OCAD START Show Marks Latest Bandwagon Bid to Co-Opt Games

One of the events i attended in my whirlwind week of video game-related shindigs was START, a week-long exhibit of indie video games at OCAD, the Ontario College of Art and Design. START rotated through a selection of possibly “arty” games (though settling on a definition of arty games is still an exercise in intellectual wanking). About an hour before i attended the gala opening last Thursday night, i was surprised to find that my TOJam 5 game Heads was one of the games being exhibited.

Untold Entertainment's Heads

Hey, kids – it’s Heads!

Is Heads art? It’s got kind of a different art style, and it’s a little weird. Does being different and weird make something art? Does it matter? Do we care?

One of Us

Those are my reactions whenever the topic of Games as Art crops up. i don’t care. And i especially didn’t care to hear the evening’s two panelists on the OCAD side expound over the history of pop culture in art, and the legitimacy of video games as an art form. It smacked, once again, of another industry trying to claim video games as its own. The teevee folks in town are doing it, the film folks are paying attention … i half expect the pulp and paper industry to take note soon. i feel like a broken record by pointing out, again, that the interactive entertainment industry is not an also-ran or a tack-on marketing tool for other creative industries.

Talking Heads

OCAD START

The two panelists from indie gamedom, Ben Rivers and Jim Munroe, held their own for the latter part of the discussion, when the moderator’s questions became coherent. The topic of the “Toronto style” of indie games was mentioned. Ben rejected the idea, and said that if anything, Toronto indie games reflected the personalities of their creators. (Moreso than indie games from other cities? i’m not convinced.)

Jim Munroe said that the Toronto community is very warm and welcoming, and that there are no cliques. It was an interesting thing for him to say – i was just talking to someone at the Ubi Soft party who complained that the scene was very cliquey. It’s hard to see that view when you’re deep in the clique, i suppose. But barring a few certain folks in our community who act like they’re too cool for school, i think what’s at play is that programmer types are shy and introverted. It’s very easy to mistake introversion for snobbery.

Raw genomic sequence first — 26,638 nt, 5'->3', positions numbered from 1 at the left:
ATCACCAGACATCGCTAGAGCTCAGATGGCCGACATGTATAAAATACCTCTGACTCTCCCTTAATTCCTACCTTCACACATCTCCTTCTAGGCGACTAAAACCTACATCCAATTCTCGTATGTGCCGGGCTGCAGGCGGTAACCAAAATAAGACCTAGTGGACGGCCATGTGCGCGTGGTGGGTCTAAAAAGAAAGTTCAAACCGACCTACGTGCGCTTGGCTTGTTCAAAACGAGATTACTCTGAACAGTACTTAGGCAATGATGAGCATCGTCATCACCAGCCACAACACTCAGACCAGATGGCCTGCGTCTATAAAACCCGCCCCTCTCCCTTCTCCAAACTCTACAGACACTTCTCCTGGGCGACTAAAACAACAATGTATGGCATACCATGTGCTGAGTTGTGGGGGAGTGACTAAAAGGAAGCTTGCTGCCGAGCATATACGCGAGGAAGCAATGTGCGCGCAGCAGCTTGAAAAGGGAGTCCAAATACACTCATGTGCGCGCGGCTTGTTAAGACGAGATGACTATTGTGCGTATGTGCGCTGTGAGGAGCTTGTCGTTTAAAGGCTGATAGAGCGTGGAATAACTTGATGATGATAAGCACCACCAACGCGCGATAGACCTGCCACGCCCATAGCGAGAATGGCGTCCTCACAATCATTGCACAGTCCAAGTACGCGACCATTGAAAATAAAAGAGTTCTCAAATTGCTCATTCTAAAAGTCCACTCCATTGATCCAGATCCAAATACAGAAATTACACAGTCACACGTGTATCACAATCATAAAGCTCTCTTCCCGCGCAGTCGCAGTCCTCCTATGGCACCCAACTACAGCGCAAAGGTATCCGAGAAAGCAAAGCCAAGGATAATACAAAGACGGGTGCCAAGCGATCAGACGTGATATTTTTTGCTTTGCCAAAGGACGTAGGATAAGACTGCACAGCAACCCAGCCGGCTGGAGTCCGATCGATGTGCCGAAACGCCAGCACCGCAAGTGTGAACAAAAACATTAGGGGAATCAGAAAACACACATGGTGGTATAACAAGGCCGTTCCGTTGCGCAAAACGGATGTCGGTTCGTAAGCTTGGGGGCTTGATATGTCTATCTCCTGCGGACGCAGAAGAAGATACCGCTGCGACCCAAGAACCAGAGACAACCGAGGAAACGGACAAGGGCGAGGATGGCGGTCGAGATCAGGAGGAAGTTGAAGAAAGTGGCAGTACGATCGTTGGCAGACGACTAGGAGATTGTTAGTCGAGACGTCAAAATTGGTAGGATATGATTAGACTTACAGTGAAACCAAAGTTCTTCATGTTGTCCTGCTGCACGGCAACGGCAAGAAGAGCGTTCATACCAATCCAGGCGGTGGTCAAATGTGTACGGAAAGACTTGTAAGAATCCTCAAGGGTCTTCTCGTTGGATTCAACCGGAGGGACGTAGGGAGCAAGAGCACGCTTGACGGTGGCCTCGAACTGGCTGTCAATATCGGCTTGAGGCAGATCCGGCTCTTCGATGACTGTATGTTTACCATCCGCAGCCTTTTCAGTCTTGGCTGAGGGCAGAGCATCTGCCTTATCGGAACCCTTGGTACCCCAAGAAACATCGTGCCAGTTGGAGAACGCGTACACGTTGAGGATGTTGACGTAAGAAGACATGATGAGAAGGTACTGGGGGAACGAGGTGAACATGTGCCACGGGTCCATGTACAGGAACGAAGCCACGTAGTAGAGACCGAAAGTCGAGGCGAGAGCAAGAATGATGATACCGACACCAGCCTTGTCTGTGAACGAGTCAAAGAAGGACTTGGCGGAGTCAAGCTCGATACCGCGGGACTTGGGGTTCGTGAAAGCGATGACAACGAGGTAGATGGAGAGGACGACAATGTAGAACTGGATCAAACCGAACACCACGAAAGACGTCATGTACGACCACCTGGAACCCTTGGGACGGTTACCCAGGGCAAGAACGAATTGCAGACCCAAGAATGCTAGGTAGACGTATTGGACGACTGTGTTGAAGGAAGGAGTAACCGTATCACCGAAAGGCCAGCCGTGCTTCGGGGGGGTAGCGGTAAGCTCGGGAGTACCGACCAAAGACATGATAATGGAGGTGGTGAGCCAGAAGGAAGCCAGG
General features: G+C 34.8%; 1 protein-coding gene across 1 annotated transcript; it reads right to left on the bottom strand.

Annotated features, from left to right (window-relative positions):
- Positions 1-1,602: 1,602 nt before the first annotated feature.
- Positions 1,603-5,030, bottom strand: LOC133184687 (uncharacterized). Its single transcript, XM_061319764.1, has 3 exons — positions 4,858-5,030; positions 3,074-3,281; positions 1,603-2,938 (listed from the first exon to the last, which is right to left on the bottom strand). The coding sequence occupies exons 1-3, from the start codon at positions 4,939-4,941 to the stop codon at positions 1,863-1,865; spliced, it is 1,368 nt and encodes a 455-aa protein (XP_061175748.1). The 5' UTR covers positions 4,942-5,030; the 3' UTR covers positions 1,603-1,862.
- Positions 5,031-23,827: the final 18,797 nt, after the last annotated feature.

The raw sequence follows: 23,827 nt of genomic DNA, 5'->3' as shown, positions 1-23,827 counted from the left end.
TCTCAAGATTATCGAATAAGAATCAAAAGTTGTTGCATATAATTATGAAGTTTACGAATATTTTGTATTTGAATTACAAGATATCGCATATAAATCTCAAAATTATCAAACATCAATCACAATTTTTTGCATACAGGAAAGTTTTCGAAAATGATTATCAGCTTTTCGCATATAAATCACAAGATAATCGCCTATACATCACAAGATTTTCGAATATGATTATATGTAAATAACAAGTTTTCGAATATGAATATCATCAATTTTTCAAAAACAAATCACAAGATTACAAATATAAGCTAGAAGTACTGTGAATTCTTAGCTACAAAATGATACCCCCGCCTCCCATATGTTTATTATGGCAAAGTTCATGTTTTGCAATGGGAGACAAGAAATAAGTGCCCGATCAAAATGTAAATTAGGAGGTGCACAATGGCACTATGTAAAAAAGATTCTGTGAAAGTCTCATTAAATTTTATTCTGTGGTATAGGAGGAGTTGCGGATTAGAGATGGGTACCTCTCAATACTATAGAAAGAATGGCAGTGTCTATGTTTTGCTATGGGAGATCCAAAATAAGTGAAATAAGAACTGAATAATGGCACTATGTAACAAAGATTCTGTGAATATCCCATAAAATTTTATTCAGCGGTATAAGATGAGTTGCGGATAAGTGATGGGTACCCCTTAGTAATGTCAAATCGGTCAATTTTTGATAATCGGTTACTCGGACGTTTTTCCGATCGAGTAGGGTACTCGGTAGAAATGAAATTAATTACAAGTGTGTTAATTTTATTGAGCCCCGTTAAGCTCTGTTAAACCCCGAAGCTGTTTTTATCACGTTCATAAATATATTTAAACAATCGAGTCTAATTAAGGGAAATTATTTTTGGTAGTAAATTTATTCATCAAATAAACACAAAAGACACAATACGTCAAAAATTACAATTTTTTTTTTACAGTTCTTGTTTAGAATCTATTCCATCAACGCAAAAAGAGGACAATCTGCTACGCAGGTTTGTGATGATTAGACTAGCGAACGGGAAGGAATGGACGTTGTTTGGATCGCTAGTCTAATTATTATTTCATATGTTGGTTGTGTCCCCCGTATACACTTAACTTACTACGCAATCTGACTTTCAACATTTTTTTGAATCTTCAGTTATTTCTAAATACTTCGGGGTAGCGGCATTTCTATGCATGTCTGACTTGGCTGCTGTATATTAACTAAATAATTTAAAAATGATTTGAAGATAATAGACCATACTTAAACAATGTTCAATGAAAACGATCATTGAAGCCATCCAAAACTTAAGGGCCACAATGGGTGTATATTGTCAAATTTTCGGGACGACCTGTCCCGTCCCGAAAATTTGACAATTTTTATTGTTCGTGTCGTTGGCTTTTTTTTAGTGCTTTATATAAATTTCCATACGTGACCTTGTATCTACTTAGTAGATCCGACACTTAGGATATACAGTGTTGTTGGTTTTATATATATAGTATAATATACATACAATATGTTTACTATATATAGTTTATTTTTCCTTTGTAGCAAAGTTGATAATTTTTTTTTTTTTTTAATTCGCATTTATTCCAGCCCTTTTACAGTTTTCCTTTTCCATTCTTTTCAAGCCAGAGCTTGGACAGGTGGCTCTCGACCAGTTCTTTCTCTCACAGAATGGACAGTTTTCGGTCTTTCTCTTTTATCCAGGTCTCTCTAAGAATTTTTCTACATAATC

One Note

The rest of the evening, like the rest of the exhibit, consisted of playable games projected on walls. i’d be interested to hear if the uninitiated found it interesting; for the rest of us, it seems like every event lately has been quite samey. TOJam Arcade did it, Fan Expo and TCAF did it, the Indie Showcase did it, and the upcoming Arcadian Renaissance exhibit during Nuit Blanche is gonna do it too. It’s super-great to see the Toronto indie star rising. i’m really interested to hear what Joe Public thinks of it all. And what’s the goal? Do we want more people playing Toronto indie games, buying Toronto indie games, or making Toronto indie games? We’ll figure it out, i’m sure. i think the chips are still falling where they may. Let’s let the spaghetti stick to the wall first. With a little more traction, the industry may finally gain its well-deserved reputation for being a separate schtick from film, teevee and pulp & paper.

UPDATE

Peep this clueless Toronto Star piece from Kate Taylor, who apparently missed the week’s goings-on in the city and decided to pen this alarmist piece on the ‘Mericans taking our tax credits (and our white women), and on video games apparently struggling for artistic cred:

Canada’s video game industry is a going concern

The video game is a medium still searching for cultural legitimacy, but neither critics (who tend to review it simply in terms of how well a game plays) nor parents (who bemoan their children’s addiction) are likely to oblige it any time soon.